The goal of the survey was to poll investors, owners, rehabbers, asset managers and sellers of vacant property to understand the issues they face when securing a vacant property in economically distressed areas. The survey also provided insight into the preferred method/material used to secure vacant properties in economically distressed areas.The survey revealed that when securing vacant property in economically distressed areas, hands down, steel is the preferred material over plastic clear boarding and plywood:
The top vacant property security concerns were different for realtors, for owners and for investors. Realtors top concern was safety when showing a property. For rehabbers, the main concern was theft of materials or tools from the job site. Investors and asset managers were concerned about the liability of fire or crime at the property. The aggregate of security concerns for all respondents listed liability of fire or crime at the property as the top concern:
|Liability of fire or crime at property||75%|
|Copper theft from property||71%|
|Theft of materials from job site||68%|
|Squatters or drug use in property||68%|
|Realtor safety when showing property||57%|
|Perception of foreclosure’s impact on other property value||50%|
|Allowing passersby to look inside property while under construction||50%|
Where all respondents did agree – was that steel is their material of choice used to secure vacant properties. Steel was revealed as the best choice to mitigate the risks and security concerns associated with securing vacant properties in economically distressed neighborhoods.
For anyone who works with vacant property in economically distressed areas, property managers, asset managers, rehabbers or realtors, the material used to secure and protect their property interests really does matters. It is clear from the DAWGS vacant property security survey that steel is the material of choice.
As rental prices are steadily climbing, inventory and mortgage rates have remained low during the COVID-19 pandemic. The unprecedented circumstances have sparked a change in how people want to live. More than ever before, people are longing for additional space and more natural surroundings for the sake of their mental health and well-being as many are envisioning how they can work from home more in the long-term.
Resilience Found in the Market for Second Homes
The coronavirus pandemic has not only pushed apartment dwelling New Yorkers to seek more space and nature outside of the city, it has also untethered them from their downtown workplaces as companies have embraced remote working. The result is a phenomenon that boasts the benefits of “co-primary” homes:
“Secondary homes are more popular than ever. People may own or rent smaller homes close to their office. Buyers are realizing that they may not have to go to their office each day. Virtual jobs are in place and employers are seeing the positive results…Expansive, private yards and especially those with a pool are surely a winner! Bidding wars are more common than ever with some homes going in one day with five different competing offers. Everyone is enjoying being close to beaches, beautiful neighborhoods and homes.” (Pat Mayer, Diane Turton Realtors)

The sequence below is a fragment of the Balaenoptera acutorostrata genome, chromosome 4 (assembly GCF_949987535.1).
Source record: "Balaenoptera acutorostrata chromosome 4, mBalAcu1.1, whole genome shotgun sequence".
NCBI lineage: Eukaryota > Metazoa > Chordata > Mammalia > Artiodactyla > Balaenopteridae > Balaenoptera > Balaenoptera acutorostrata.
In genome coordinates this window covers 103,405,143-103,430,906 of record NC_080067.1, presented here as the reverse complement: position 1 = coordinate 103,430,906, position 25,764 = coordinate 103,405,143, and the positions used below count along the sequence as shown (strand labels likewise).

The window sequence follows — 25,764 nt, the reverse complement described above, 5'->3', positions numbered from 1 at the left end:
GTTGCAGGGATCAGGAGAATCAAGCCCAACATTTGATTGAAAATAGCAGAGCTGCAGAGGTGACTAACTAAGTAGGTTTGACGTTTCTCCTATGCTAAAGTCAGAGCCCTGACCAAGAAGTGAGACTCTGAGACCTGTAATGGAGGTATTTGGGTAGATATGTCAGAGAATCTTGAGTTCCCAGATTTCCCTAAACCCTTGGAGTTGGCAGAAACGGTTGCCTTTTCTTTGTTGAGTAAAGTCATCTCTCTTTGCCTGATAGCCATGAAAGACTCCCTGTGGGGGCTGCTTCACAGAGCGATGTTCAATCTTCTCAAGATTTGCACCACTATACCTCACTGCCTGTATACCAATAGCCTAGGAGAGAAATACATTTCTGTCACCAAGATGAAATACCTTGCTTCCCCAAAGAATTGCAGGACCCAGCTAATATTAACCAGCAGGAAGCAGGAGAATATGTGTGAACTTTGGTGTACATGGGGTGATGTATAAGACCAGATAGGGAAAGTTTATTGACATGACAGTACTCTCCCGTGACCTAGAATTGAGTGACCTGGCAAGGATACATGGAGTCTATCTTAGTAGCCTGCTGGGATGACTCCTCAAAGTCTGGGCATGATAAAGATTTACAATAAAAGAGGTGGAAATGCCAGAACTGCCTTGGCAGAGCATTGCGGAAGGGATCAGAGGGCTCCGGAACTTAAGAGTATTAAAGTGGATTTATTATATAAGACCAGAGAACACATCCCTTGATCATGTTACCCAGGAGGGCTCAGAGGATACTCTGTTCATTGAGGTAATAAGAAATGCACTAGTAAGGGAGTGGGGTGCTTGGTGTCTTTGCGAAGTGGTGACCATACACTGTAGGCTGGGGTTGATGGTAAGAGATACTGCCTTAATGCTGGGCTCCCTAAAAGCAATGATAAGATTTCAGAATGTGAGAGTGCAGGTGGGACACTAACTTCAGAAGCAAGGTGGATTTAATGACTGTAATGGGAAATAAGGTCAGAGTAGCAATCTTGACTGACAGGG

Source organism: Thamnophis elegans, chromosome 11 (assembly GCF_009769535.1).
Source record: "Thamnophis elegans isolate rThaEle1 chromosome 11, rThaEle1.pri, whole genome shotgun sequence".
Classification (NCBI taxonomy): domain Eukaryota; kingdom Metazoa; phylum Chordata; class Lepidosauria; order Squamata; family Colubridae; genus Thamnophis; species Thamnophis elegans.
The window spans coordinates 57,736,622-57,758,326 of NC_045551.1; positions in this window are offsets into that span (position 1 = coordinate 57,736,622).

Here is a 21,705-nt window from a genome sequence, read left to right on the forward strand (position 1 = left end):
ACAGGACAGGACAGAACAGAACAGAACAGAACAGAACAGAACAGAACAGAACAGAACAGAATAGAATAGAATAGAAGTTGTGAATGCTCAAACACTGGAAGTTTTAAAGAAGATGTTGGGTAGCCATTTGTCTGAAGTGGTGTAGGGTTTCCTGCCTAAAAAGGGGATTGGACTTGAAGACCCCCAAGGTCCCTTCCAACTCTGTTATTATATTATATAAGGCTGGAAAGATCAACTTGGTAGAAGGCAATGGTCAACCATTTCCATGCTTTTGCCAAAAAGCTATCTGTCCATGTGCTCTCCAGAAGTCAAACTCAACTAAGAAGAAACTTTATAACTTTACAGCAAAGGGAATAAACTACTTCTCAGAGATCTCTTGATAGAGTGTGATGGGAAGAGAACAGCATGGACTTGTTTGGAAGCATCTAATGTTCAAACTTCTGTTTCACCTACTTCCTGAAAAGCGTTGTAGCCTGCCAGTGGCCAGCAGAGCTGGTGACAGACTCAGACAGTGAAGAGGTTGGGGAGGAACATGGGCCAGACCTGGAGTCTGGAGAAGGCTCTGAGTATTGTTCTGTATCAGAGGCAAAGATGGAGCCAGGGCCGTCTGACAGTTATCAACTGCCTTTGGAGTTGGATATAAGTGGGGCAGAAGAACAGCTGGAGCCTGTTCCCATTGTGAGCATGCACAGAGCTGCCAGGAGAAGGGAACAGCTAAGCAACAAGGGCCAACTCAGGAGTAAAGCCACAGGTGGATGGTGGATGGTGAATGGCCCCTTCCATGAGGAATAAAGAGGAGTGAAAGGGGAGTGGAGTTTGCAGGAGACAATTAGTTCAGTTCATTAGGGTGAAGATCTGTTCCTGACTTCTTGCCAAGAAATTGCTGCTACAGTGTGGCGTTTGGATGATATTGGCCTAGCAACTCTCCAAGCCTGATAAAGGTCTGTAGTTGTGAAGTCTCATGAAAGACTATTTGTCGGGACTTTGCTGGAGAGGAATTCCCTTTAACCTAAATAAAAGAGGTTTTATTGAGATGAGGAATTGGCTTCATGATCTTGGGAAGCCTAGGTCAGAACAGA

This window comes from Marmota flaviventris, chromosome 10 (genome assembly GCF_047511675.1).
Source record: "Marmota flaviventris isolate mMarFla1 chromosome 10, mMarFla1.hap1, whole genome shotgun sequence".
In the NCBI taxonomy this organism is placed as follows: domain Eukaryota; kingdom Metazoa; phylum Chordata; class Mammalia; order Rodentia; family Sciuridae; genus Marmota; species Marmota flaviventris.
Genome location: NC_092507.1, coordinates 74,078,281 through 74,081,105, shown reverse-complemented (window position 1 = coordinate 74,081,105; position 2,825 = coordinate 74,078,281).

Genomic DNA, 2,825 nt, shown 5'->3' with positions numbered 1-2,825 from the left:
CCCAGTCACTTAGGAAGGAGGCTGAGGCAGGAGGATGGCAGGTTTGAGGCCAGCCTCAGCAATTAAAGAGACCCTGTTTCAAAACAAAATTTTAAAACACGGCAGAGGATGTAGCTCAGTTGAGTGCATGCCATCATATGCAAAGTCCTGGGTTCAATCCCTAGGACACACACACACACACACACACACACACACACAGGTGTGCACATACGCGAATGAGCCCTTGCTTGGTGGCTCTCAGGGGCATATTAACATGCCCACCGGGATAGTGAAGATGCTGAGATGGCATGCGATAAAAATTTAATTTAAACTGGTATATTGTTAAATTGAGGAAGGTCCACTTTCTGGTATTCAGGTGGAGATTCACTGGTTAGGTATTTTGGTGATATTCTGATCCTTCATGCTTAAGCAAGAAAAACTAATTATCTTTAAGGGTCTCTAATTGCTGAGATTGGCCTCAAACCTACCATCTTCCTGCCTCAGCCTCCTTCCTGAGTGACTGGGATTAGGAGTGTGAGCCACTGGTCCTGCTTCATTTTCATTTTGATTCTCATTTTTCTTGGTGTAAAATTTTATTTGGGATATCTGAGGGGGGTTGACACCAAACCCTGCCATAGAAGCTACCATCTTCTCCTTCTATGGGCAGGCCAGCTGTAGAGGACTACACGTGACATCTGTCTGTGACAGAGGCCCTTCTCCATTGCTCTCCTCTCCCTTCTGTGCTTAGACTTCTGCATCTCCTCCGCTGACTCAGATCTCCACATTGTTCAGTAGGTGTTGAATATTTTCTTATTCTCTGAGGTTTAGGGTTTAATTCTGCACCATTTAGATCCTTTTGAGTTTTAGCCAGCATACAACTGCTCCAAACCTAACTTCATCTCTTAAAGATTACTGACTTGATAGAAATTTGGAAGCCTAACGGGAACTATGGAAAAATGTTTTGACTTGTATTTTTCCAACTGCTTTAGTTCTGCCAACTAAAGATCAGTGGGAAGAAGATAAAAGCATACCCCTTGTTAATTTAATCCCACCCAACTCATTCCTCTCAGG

For those that are confident financially, instead of trading up in the city or simply purchasing a second seasonal home, these residences function more as equal homes to their current address. As the mindset shifts in how people think about a primary residence, we are seeing people lengthen the tether that connects work and home, allowing them to spend more time in an alternate residence. However, homes boasting traditionally desirable amenities have proven to have a tight grasp on their desirability:
“Whether someone is looking to purchase a vacation home for their own family or if they are looking to purchase a Vacation Rental with income potential, I usually direct them to the current towns with attractions and areas to kayak, paddleboard, restaurants, dog parks, running or cycle paths, and more.” (Kaycee Cavicchia, Jersey Shore Realtor)
rental prices are steadily climbing, inventory and mortgage rates have remained low during the COVID-19 pandemic. The unprecedented circumstances have sparked a change in how people want to live. More than ever before, people are longing for additional space and more natural surroundings for the sake of their mental health and well-being as many are envisioning how they can work from home more in the long-term.
Read Full Article [Source: www.njlenders.com]
- Houzz, an online home remodeling platform, reported a 58% annual increase in project leads for home professionals in June.
- Those working on outdoor spaces saw the biggest increase in demand, with searches for pool and spa professionals three times what they were a year ago.
- Poolcorp, an international distributor of swimming pool supplies, parts and outdoor living products, hit a new intraday all-time high this week and is up over 54% this year.
There is a lot of activity in Justin Sullivan’s backyard, as workers hammer out his new deck, and jackhammers pound through the basement.
Concrete for the new pool has already been poured. The Sullivans had planned a renovation before the pandemic hit, but then suddenly it became a much bigger project.
The Sullivans are far from alone in their desire to create a retreat, even if that retreat is in their own basement. Houzz, an online home remodeling platform, reported a 58% annual increase in project leads for home professionals in June.